Friday, September 21, 2012

Scott Cunningham: The Real Deal

Legendary Wiccan author
Scott Cunningham
Dear Booksellers,

Anyone who is familiar with Wicca and Witchcraft undoubtedly knows the work of Scott Cunningham. Nearly two decades since his passing, he remains an iconic and revered figure in the magical community. Many of his books—including Wicca: A Guide for Solitary Practitioners and Cunningham’s Encyclopedia of Magical Herbs—are considered classics and continue to inspire and inform those new to the Craft.

Llewellyn is proud to present a special collection of Scott Cunningham’s essays, spells, and rituals—originally published in the first editions of Llewellyn’s Magical Almanac. Cunningham’s Magical Sampler contains timeless wisdom on perennially popular topics such as the sabbats, Hawaiian magic, magical gardening, protection magic, bird charms, moon spells, Yule trees, herbal remedies, and ancient Greek oracles.

To celebrate the November release of Cunningham’s Magical Sampler, I’ve invited Donald Michael Kraig to share a few stories about the legendary Wiccan author who was also his esteemed friend and colleague.

Scott Cunningham: The Real Deal
By Donald Michael Kraig

“Hey Don, watch this!”

Cunningham’s Magical Sampler
November 2012

I was sitting in the big, ugly, green chair in the living room of the apartment I shared with Scott Cunningham. I hadn’t known him at all when I sub-leased a room from him in 1980, but in four years we had become good friends. Now, the tall, skinny, young man came out of his bedroom. He was holding a small cauldron, perhaps three or four inches in diameter, by the metal ring that looped over its top. I could smell a piece of saltpeter-laced charcoal burning inside.

He waved his hand over the mini-cauldron. As he did, I noticed his fingers moving as he dropped some sort of granulated powder onto the coal. The powder, which I later learned was made from benzoin resin, sparkled and flared dramatically. “Wow,” I said. “I think I may have something even better. Wait here.”

I was working part time at a sleight-of-hand magician’s supply shop. Yes, I was a magic geek as well as being a student of Western ceremonial magic. I had a small squeeze bottle that was filled with the powder of a dried moss called lycopodium. This combination allowed you to spray a fine, aerated stream of the powder past flame, leaving a trail of fire. The effect was called “Dragon’s Breath.” I went into my room, found my bottle and brought it out. Hiding the small bottle in my hand and squeezing out a spray of powder over the red-hot coal in the cauldron, I intoned in my best geeky magician voice, “Behold! The breath of the dragon!”

A thin line of fire lit up the room. To my surprise, Scott suddenly pulled away the tiny cauldron. “Hey!” he said, rather sternly. “That’s my ritual cauldron for personal use. It’s not a magic trick.”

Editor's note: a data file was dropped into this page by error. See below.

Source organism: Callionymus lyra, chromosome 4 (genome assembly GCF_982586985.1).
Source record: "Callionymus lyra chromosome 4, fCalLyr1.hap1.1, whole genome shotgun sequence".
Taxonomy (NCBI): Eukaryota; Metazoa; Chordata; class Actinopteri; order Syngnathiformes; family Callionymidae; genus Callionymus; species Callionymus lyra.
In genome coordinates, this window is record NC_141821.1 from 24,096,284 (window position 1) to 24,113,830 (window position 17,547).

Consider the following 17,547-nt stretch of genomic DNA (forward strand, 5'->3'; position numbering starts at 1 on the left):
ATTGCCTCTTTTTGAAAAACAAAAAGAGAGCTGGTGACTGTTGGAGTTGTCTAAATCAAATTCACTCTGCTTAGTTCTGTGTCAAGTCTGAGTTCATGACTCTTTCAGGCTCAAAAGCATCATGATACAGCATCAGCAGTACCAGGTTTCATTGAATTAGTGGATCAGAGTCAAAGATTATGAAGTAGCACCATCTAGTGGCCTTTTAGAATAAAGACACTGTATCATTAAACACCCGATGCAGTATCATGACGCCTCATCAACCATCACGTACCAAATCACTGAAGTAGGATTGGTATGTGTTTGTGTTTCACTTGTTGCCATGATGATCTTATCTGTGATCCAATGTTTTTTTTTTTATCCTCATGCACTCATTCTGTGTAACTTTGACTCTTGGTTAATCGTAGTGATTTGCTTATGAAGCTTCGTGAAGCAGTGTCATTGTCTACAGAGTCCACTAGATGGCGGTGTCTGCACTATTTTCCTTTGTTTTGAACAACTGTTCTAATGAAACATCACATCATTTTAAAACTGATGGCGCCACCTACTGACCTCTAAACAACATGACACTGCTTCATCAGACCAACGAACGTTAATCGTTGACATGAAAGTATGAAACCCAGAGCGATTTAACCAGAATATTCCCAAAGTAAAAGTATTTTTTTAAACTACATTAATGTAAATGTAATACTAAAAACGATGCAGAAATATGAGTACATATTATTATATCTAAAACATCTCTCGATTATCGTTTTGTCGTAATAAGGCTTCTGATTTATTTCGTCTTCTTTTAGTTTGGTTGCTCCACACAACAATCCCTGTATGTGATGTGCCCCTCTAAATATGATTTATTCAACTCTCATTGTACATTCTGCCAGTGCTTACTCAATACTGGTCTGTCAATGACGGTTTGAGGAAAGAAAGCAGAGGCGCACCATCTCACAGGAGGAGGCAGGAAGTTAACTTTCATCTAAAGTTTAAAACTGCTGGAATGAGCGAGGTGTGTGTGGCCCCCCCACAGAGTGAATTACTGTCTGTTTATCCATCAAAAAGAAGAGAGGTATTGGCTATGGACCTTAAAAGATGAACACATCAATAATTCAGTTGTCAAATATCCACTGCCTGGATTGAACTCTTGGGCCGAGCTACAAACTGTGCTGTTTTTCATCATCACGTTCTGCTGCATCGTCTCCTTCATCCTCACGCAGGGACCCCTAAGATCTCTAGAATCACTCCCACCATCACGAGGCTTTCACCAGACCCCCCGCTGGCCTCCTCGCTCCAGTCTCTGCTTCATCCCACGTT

I apologized profusely. I didn’t know the cauldron was a sacred ritual object and realized that he would now go back to his room and do some intense purification and sanctification rituals for this small cauldron, just the size of a coffee cup.

Scott and I knew a couple, I believe they were married, who had a concept of magic based upon what they read in novels. They said that the people they had met who claimed to be great magicians weren’t. They were looking for people they called “realies,” people who did real magic and were not self-deceived or just poseurs.

Even though Scott’s magic (he never spelled it “magick”) wasn’t the kind you found in fiction, it was definitely real. Scott was a realie.

It’s often surprising to see a true magic practitioner at work. They don’t need to show off or be the center of attention at rituals. Instead, they just do the work. They do it passionately and with intensity. I believe this intensity is a key to both real magic and creativity. It’s something I learned from Scott.

Scott passed to the Summerlands in 1993, years before the explosive growth of personal computing. Although he was using a computer toward the end of his all-too-short life, for most of the time we shared an apartment, he used an old IBM Selectric typewriter. The machine printed a very beautiful page. But because of its complexity, and his constant use, it was always breaking down. He had a repair contract so he could get it fixed quickly.

I remember many times hearing his astoundingly fast typing from behind the door to his room. Then, there would be a pause, followed by some tentative letters being pressed. This was followed by pounding on his desk with his fists as he shouted, “Damn! Damn! Damn!” He then came out to the living room where the phone was located, called the repair service, and set up an appointment.

You might think that this would give him an excuse to take the rest of the day off. Not Scott. He would immediately bring out some books from his library and start taking notes, or travel to the library to do research on books he didn’t own, or work with herbs and candles or other magickal objects to determine if some ritual or technique he was describing actually worked.

Nothing, save his final illness, would really stop him. He did everything with a calm intensity and focus—his writing, his magic, and his relaxation.

* * *

Donald Michael Kraig is the author of The Magical Life of Scott Cunningham, Modern Magick, and Modern Sex Magick. He writes The Magical Universe blog and teaches courses in the Southern California area on such topics as Kabbalah, tarot, magic, tantra, and psychic development.

Donald Michael Kraig on his favorite bookstore:

“I literally grew up at the Bodhi Tree in West Hollywood. They have in-depth sections on every metaphysical topic. Here’s hoping new owners will make the store even greater when it reopens in the spring of 2013!”

Are you a fan of Scott Cunningham? Is there a particular book of his that strongly influenced you?

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